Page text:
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Reiter reflects on Everest tragedy

Kenwood contractor Jon Reiter was standing some 15 feet downslope from Dawa Sherpa, both men clipped into a fixed rope snaking through the final few hundred yards of the Khumbu Icefall, statistically the most treacherous part of the southern route up Mt. Everest, when all frozen hell let loose.

A huge chunk of a hanging glacier broke free of the mountain’s west shoulder and thundered into the icefall like a meteor, exploding into a furious cloud of ice particles and lethal chunks, sending a billowing wave of frozen debris churning down the route that three or four dozen climbers were following up to Camp I.

“That first second or two when it cracked off, maybe the first tenth of a second, I had the thought that, ‘Maybe I should film that.’ I had been filming avalanches every day.”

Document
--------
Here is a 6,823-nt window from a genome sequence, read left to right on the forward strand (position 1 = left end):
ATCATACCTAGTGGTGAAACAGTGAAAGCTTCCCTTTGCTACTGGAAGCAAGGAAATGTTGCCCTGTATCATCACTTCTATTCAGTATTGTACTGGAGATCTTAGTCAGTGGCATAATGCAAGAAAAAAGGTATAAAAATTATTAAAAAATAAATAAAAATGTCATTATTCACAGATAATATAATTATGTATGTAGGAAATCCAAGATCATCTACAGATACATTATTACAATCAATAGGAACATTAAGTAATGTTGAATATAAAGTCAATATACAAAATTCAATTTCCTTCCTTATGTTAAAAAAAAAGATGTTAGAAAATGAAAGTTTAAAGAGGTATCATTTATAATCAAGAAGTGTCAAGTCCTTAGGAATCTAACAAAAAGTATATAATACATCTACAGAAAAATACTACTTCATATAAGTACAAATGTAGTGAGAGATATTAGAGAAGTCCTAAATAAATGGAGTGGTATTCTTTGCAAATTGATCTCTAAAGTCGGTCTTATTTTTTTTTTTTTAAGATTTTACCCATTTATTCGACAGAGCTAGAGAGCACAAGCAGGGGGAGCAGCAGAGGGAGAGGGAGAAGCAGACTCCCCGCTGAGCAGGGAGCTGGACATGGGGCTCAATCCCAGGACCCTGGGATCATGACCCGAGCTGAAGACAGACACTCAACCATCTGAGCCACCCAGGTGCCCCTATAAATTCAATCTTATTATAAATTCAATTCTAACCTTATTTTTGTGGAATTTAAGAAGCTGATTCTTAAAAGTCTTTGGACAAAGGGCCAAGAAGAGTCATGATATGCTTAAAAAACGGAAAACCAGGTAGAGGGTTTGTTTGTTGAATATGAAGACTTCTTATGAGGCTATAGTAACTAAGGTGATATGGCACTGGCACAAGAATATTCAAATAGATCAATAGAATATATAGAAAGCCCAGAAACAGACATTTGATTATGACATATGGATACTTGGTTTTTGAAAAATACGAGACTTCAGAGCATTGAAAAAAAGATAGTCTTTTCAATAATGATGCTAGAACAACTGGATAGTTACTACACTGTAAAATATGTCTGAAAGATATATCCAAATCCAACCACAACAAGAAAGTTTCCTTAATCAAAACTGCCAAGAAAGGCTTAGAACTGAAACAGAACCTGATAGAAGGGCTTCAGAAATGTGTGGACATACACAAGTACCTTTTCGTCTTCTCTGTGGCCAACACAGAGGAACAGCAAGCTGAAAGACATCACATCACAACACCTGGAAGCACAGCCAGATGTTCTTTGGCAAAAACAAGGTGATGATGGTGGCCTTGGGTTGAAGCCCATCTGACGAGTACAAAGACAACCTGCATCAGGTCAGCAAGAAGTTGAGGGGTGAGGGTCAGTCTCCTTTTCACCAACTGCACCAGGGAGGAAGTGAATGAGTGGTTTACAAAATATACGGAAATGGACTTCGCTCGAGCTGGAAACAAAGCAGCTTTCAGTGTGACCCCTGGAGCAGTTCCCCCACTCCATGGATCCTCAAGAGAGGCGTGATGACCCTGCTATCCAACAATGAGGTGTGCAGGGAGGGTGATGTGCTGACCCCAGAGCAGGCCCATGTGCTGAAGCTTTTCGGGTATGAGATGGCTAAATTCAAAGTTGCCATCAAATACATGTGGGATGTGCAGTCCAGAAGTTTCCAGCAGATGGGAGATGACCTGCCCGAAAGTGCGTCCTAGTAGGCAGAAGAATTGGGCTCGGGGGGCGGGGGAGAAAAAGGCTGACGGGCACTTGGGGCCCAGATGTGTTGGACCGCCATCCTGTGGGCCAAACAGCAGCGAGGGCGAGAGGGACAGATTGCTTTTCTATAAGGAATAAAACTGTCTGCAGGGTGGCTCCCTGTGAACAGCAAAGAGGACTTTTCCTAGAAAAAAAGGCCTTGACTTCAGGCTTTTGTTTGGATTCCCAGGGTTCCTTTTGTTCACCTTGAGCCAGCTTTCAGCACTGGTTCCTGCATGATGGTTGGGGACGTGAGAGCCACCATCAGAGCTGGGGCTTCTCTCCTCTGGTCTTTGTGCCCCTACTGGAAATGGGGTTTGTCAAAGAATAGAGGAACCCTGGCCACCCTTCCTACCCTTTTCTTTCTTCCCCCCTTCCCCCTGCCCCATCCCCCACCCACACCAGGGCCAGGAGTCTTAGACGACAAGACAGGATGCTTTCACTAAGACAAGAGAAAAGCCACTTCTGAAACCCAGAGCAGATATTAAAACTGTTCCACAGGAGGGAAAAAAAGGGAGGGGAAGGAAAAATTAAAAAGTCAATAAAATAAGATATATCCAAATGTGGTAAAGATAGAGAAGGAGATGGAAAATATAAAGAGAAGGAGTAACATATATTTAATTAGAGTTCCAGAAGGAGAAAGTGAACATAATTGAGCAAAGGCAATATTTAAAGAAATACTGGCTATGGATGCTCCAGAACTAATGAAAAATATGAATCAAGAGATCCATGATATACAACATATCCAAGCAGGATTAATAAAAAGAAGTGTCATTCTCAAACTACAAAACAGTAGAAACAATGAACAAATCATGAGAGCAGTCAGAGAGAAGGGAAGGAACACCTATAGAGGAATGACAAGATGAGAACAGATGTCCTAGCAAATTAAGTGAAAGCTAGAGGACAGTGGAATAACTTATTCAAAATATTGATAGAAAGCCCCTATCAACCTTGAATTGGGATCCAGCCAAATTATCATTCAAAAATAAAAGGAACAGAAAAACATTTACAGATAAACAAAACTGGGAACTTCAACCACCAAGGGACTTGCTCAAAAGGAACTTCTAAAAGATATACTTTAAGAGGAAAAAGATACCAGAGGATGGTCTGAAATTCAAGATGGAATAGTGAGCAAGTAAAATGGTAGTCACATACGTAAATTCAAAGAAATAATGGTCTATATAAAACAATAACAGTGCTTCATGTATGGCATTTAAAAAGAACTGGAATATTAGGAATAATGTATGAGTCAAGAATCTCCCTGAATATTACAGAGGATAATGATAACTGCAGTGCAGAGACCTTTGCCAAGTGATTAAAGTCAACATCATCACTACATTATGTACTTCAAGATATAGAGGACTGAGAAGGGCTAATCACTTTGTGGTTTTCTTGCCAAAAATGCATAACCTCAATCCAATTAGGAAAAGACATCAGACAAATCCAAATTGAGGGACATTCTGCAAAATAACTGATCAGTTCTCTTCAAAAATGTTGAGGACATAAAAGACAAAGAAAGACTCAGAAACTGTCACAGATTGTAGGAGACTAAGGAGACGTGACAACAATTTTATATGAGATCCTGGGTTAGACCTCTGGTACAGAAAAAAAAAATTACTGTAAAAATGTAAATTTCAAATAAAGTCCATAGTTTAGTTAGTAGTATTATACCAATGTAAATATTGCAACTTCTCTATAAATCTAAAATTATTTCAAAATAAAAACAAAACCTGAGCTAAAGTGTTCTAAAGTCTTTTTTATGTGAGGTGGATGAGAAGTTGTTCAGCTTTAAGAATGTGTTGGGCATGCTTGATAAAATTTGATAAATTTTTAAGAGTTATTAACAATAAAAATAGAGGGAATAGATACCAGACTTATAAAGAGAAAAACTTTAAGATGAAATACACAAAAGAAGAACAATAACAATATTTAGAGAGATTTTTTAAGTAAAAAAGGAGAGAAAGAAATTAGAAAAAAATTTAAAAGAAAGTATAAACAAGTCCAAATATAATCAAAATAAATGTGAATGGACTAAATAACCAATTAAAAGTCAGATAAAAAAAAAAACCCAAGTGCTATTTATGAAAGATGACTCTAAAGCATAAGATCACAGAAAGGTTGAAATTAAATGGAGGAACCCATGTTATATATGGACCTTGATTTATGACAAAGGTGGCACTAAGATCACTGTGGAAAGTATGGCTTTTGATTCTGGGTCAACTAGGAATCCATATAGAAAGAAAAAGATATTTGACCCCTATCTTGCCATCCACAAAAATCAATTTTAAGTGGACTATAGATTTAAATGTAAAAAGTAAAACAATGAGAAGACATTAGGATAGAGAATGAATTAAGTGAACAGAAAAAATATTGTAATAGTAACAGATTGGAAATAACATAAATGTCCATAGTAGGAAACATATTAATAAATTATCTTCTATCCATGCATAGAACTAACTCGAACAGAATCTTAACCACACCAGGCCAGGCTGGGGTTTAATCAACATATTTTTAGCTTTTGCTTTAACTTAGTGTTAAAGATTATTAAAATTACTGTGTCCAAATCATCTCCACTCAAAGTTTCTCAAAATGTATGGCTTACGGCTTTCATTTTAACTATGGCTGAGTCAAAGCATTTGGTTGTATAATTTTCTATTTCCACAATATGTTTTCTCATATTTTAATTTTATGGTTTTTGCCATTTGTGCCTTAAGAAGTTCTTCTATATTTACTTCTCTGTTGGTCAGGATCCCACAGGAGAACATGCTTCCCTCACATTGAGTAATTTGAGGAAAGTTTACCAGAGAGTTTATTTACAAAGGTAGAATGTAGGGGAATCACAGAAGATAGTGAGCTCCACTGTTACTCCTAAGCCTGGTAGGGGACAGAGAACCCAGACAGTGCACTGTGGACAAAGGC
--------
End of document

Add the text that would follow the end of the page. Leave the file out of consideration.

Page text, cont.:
But then Reiter looked up at Dawa, who had his back to the advancing storm and was waving his arms and screaming at Reiter to get down, to take cover.

“My next thought was, ‘Oh my God, how many people are underneath that.’ But Dawa wasn’t thinking about himself. He was standing there, warning me, and I could hear chunks of snow slamming into his head. It was like a hail storm coming right at you.”


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